White Peony tea, or Bai Mudan is made using specific parts of the tea plant: only one leaf shoot and two immediate young leaves are plucked and used to brew this elegant white tea.
White Peony tea is renowned for its fuller and more potent flavour and aroma profile, which white tea drinkers often prefer to the lighter Silver Needle Tea (Bai Hao Yinzhen). Similar to Silver Needle Tea, White Peony Tea is also created in two specific styles, Fuding-style and Zhenghe-style where the major processing of white tea takes place.
White Peony tea is said to provide health benefits including assisting with digestive issues, helping with sleep, improving heart health and combating stress.
White Peony tea is usually brewed using mineral water that is brought up to a temperature of between 70 °C to 80 °C, and will present pale green and/or slightly golden yellow hues. The flavour profile is more fruity, fresh and sweet and lacks more astringent and earthy elements.
Tribute Eyebrow Tea or Gong Mei
Gong Mei is a variety of white tea that is more processed than the previous two white teas in our list, and is considered the 3rd grade of white tea.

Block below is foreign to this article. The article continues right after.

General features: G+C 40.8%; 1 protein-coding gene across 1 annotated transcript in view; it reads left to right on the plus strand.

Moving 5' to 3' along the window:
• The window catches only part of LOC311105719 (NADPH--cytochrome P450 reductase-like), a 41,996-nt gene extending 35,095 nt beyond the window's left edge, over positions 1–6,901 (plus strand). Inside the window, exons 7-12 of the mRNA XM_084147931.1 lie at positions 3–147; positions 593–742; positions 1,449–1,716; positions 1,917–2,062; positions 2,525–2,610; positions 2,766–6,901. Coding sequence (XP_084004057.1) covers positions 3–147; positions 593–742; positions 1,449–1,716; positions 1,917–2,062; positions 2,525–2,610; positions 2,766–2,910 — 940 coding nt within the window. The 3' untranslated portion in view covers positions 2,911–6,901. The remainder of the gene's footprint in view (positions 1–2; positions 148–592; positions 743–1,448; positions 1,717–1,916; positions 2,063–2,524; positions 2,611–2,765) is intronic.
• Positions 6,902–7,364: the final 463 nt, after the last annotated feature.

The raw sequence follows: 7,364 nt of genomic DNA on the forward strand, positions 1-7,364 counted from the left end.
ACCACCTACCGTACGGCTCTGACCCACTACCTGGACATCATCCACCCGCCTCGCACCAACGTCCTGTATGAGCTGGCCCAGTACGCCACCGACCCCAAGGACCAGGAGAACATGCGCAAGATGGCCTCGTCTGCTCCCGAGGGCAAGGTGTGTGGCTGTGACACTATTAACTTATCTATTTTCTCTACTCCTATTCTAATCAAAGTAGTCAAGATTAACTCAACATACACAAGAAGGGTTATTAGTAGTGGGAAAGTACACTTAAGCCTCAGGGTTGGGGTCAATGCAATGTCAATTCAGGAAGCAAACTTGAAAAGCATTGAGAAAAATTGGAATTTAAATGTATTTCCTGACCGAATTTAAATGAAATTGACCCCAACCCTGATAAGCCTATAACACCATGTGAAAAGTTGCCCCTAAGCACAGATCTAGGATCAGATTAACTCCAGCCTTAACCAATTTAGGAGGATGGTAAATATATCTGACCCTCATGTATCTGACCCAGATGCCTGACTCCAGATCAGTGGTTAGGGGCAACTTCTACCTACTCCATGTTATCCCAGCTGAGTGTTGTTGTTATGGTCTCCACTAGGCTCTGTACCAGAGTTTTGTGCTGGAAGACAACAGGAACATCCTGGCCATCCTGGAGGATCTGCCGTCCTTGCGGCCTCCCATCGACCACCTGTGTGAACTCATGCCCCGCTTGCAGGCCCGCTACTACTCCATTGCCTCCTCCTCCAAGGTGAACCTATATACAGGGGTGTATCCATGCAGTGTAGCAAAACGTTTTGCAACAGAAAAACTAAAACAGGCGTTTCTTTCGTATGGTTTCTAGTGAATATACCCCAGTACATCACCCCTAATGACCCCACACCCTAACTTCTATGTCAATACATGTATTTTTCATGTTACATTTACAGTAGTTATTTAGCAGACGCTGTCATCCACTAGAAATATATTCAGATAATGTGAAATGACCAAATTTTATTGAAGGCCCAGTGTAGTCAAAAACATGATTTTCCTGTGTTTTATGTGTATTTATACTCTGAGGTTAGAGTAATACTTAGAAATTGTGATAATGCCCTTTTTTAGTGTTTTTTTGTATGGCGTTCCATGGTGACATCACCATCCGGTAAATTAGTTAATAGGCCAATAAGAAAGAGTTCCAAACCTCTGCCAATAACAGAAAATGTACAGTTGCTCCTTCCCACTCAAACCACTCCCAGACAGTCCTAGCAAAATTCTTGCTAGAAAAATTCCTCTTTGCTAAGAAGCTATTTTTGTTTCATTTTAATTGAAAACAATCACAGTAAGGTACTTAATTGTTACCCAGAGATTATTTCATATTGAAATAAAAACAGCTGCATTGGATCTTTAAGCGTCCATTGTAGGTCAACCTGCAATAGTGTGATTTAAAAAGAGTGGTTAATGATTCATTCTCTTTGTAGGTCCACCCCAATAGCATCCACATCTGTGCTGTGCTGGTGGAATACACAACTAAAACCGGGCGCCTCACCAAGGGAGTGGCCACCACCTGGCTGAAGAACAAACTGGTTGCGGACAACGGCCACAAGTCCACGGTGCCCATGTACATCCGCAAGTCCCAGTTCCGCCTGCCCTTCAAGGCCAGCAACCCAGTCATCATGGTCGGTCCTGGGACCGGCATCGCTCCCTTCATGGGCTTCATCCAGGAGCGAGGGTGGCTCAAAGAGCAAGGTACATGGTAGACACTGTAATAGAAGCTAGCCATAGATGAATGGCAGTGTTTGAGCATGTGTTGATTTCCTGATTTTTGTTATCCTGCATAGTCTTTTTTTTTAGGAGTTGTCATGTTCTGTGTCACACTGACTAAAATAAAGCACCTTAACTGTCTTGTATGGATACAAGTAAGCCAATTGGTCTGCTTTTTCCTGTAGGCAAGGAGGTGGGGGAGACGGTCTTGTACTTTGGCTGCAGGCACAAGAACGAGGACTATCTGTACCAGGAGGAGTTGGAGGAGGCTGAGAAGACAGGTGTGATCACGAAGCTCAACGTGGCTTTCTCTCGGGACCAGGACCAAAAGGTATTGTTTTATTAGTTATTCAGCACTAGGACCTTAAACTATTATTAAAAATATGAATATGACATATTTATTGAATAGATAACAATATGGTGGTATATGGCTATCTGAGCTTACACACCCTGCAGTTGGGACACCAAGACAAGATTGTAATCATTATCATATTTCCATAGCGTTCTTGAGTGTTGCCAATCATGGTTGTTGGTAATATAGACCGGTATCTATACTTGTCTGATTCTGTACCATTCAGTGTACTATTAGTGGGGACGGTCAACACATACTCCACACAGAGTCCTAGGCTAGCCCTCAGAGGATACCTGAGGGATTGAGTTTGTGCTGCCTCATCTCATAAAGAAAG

The tea is made using the immature leaves of the tea plant, which have a recognisable curved shape which is where the word “eyebrow” comes into play when describing Gong Mei.
Tribute Eyebrow tea is known for having a slightly richer flavour profile, with more earthy qualities as well as fresh flora notes, and it is often served alongside Dim Sum. Gong Mei is usually brewed in 1-3 minutes, using mineral water at a temperature of 75-80°C, and can be served using traditional tea sets and the Chinese method of preparation, or by using a teapot and strainer, whilst using an infuser may not produce the best results.
Other popular white teas:
- Himalayan White Tea
Herbal teas hail from all over the world, with some of the most popular originating from regions in Asia and Africa.